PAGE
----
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What will the CHIPS and Science Act actually do?

The recently passed bipartisan act is putting hundreds of billions of dollars into US technology. How will it impact you? Here's a summary.

The CHIPS and Science Act aims to increase domestic manufacturing of semiconductor chips.

(Photo by Sergei Starostin on Pexels)

If you Google the CHIPS and Science Act that passed both the US House and Senate in DC last week, you’ll find a lot about the political reasons it needed or didn’t need to pass, the political players involved, and even stories of rare political bipartisanship.

But what does the $280 billion legislation, which commits to providing $52 billion in subsidies for US semiconductor manufacturers, actually do? Who will receive the funding? Is it something that will affect climate change? Will it impact Americans economically as a recession looms? Will it affect you as a technologist?

Before its passage, the CHIPS and Science Act was known simply as the CHIPS Act. CHIPS stands for “creating helpful incentives to produce semiconductors.”

So, why are semiconductors important?

Semiconductors, such as the electrical circuit “wafers” you see when you open up a computer (though they’re often far smaller than that), are at the heart of much modern technology, including smartphones, TVs, digital cameras, LED bulbs, ATMs, medical equipment, cars — you get the picture. We use them every day without thinking about it.

The issue the CHIPS and Science Act addresses is that, considering how ubiquitous semiconductors are in both industry and the everyday lives of regular people, the United States produces a relatively small percentage of them.

As many as a quarter of all semiconductors produced globally are made in China. About 90% of the most advanced semiconductors are produced by one Taiwanese company, Taiwan Semiconductor Manufacturing Company. Overall, about 75% of all semiconductors are produced in East Asia. Other countries with growing semiconductor production include Germany and the Netherlands.

By contrast, only about 12% of modern semiconductor manufacturing is happening in the US, and that number has dropped significantly from 37% in the 1990s.

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Obviously, all of this has economic and political implications, but to keep it simple, the US needs to invest more into domestic semiconductor production, and the CHIPS and Science Act will make it so.

As it happens, many of the world’s largest chip manufacturers, including Intel and Nvidia, are US companies that primarily manufacture in Asia, Europe and other parts of the world.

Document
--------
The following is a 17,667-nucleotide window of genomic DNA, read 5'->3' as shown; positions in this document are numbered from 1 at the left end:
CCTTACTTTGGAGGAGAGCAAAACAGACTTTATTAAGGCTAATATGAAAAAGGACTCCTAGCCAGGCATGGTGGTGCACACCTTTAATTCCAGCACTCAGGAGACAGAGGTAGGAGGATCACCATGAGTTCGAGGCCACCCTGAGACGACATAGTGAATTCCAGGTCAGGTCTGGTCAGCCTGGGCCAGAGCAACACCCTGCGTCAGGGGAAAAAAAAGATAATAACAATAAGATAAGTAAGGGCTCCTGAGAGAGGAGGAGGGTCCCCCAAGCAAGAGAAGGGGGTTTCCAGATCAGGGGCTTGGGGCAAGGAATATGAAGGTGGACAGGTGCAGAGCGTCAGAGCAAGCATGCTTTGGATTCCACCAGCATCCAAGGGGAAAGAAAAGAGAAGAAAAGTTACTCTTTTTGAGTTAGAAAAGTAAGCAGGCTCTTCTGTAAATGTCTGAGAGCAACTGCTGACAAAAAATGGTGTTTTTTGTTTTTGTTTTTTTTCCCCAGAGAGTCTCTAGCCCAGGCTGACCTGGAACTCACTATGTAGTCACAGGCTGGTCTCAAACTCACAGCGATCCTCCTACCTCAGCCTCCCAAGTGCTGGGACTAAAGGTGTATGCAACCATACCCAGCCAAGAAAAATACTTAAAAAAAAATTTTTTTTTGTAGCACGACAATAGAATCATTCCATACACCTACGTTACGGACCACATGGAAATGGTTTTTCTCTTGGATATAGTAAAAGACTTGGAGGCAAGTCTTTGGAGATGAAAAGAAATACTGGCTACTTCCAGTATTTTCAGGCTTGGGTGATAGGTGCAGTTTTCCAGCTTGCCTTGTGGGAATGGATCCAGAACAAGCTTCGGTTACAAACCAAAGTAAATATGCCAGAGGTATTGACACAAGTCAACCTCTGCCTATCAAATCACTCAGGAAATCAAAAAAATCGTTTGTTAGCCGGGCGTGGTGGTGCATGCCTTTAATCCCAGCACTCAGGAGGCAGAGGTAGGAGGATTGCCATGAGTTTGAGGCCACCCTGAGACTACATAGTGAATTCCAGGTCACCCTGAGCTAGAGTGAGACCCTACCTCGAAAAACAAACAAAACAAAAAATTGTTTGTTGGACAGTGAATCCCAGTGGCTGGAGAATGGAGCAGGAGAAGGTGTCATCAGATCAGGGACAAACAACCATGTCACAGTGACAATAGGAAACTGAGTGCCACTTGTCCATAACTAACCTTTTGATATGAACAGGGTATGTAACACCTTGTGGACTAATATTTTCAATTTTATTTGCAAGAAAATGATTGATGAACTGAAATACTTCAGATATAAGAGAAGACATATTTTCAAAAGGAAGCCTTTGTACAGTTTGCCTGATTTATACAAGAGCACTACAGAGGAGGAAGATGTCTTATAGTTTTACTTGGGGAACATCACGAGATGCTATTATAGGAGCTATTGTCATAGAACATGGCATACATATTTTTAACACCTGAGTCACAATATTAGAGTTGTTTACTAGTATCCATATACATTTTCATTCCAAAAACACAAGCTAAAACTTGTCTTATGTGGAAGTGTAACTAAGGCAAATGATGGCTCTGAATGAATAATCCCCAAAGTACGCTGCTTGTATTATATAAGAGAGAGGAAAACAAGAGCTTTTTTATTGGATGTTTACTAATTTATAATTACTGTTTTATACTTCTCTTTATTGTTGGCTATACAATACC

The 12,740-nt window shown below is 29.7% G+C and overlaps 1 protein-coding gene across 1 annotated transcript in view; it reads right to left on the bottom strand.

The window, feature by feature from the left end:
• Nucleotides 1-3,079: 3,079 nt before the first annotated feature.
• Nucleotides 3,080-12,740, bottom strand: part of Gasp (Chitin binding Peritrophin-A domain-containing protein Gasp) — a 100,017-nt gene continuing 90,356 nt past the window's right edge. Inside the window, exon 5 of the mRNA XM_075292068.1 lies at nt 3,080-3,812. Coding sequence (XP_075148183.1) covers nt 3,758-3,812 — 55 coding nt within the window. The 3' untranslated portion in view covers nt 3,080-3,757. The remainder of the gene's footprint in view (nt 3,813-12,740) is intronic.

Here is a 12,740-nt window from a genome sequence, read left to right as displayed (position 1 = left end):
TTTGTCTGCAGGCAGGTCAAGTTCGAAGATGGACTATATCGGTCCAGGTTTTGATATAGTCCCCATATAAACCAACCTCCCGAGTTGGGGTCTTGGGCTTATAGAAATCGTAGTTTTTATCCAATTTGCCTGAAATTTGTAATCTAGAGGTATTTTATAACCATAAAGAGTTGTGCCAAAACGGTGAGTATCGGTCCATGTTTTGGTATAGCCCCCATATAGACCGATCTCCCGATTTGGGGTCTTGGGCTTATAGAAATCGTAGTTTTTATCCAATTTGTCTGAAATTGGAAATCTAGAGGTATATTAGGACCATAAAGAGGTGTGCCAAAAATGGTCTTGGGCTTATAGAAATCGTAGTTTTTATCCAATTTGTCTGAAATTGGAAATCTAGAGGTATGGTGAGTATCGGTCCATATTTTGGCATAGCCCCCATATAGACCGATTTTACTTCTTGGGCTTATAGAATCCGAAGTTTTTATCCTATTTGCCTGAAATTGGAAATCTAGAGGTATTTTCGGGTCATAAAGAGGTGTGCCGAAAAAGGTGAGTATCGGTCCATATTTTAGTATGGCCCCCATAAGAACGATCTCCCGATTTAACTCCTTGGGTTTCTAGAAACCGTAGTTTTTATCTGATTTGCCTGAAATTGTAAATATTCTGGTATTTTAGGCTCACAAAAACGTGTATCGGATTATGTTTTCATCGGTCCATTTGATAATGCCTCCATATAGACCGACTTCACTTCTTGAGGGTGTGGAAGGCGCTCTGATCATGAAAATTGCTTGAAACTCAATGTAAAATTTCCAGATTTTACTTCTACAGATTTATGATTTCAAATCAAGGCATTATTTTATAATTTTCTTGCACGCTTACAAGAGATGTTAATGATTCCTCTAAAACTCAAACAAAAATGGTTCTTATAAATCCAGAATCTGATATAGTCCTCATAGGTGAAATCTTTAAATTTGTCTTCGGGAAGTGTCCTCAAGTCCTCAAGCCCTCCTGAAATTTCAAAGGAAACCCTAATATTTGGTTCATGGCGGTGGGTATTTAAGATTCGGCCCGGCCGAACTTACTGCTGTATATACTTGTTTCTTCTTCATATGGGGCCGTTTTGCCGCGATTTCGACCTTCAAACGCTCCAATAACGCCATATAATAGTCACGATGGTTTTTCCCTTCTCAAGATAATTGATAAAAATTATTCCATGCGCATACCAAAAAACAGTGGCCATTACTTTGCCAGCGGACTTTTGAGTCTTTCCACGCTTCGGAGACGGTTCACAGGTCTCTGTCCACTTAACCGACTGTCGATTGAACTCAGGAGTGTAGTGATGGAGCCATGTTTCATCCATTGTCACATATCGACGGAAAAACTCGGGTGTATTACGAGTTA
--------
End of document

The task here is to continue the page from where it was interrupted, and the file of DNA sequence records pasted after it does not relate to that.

With the passage of the CHIPS and Science Act, an income tax credit for semiconductor equipment or manufacturing facility investment will be in effect through 2026.

The legislation also establishes a trust fund to support collaboration with other countries, to be allocated upon reaching an agreement with foreign government partners.

What is the CHIPS Act?

Supporting innovation is also a major component of the act. It says in its summary:

“The Department of Commerce shall, through the National Institute of Standards and Technology (NIST), carry out a program of research and development investment to accelerate the design, development, and manufacturability of next generation microelectronics, including through the creation of a Manufacturing USA institute for semiconductor manufacturing. Commerce shall also establish a program to match state and local government incentives offered to private entities for the purposes of building fabrication facilities relating to semiconductor manufacturing.”

To break that down, research and development for the next generation of chips will be federally funded, as will programs to accelerate bringing new technology to the manufacturing stage. Some of the research areas that could get funding include robotics and artificial intelligence.

State and local incentives to build chip manufacturing plants will also be matched federally through a new program.

Then there’s this:

“Further, Commerce shall assess the capabilities of the U.S. industrial base to support the national defense in light of the global nature of supply chains and interdependencies between the industrial bases of the U.S. and foreign countries with respect to the manufacture and design of semiconductors.”

Simply put, there are risks associated with entering what can be seen as a “semiconductor war” with China, which presently supplies the US with most of the chips we use. This part of the act says that the geopolitical risks will be assessed and addressed. What that means exactly remains to be seen.

Who will receive funding?

For sure big US manufacture will see subsidies Intel, Micron, Texas Instruments and Nvidia will all be rewarded if and when they expand manufacturing in the US.

With the investment in innovation, others who may qualify for funding include:

  • University researchers
  • STEM startups that use/develop semiconductors
  • Nonprofits involved with semiconductor manufacturing workforce training
  • Suppliers to chip manufacturers
  • R&D for fabless chip makers

Will the bill affect climate change?

An earlier version of the CHIPS and Science Act, called The Endless Frontier Act, included an increase of spending on technology, science and fighting climate change; the pared down current act that passed doesn’t mention climate.

Will it impact Americans economically?

More manufacturing means more jobs, both in research and design of chips and in manufacturing them. Those jobs are probably a couple of years away at least, but the act will economically impact some Americans.

You can read the entire text of the CHIPS and Science Act, which includes a lot of information on qualifications for receiving subsidies, on Congress.gov.

Companies: U.S. Government
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